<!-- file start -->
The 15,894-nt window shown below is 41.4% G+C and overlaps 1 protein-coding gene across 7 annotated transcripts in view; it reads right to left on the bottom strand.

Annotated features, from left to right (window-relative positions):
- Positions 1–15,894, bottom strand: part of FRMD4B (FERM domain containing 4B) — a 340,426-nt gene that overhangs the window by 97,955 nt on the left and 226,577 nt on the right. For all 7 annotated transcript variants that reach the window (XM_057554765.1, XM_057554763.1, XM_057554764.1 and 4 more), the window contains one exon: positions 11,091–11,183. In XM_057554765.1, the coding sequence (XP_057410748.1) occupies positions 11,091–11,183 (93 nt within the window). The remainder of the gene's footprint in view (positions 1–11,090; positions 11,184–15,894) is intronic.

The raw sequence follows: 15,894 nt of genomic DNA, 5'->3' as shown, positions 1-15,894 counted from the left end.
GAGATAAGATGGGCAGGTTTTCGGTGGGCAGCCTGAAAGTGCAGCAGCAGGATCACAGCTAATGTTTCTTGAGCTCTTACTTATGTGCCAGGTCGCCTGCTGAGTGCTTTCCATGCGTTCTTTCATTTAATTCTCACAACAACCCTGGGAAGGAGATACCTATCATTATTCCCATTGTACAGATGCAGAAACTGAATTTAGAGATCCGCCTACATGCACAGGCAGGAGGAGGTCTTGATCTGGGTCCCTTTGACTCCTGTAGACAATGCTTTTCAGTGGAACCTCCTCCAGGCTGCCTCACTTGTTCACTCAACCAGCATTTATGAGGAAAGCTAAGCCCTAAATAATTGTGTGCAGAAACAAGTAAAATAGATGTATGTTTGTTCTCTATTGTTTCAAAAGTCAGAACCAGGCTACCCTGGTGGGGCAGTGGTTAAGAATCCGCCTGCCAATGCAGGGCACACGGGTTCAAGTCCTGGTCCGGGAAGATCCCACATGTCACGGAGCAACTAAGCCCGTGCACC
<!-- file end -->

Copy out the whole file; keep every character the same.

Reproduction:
The 15,894-nt window shown below is 41.4% G+C and overlaps 1 protein-coding gene across 7 annotated transcripts in view; it reads right to left on the bottom strand.

Annotated features, from left to right (window-relative positions):
- Positions 1–15,894, bottom strand: part of FRMD4B (FERM domain containing 4B) — a 340,426-nt gene that overhangs the window by 97,955 nt on the left and 226,577 nt on the right. For all 7 annotated transcript variants that reach the window (XM_057554765.1, XM_057554763.1, XM_057554764.1 and 4 more), the window contains one exon: positions 11,091–11,183. In XM_057554765.1, the coding sequence (XP_057410748.1) occupies positions 11,091–11,183 (93 nt within the window). The remainder of the gene's footprint in view (positions 1–11,090; positions 11,184–15,894) is intronic.

The raw sequence follows: 15,894 nt of genomic DNA, 5'->3' as shown, positions 1-15,894 counted from the left end.
GAGATAAGATGGGCAGGTTTTCGGTGGGCAGCCTGAAAGTGCAGCAGCAGGATCACAGCTAATGTTTCTTGAGCTCTTACTTATGTGCCAGGTCGCCTGCTGAGTGCTTTCCATGCGTTCTTTCATTTAATTCTCACAACAACCCTGGGAAGGAGATACCTATCATTATTCCCATTGTACAGATGCAGAAACTGAATTTAGAGATCCGCCTACATGCACAGGCAGGAGGAGGTCTTGATCTGGGTCCCTTTGACTCCTGTAGACAATGCTTTTCAGTGGAACCTCCTCCAGGCTGCCTCACTTGTTCACTCAACCAGCATTTATGAGGAAAGCTAAGCCCTAAATAATTGTGTGCAGAAACAAGTAAAATAGATGTATGTTTGTTCTCTATTGTTTCAAAAGTCAGAACCAGGCTACCCTGGTGGGGCAGTGGTTAAGAATCCGCCTGCCAATGCAGGGCACACGGGTTCAAGTCCTGGTCCGGGAAGATCCCACATGTCACGGAGCAACTAAGCCCGTGCACC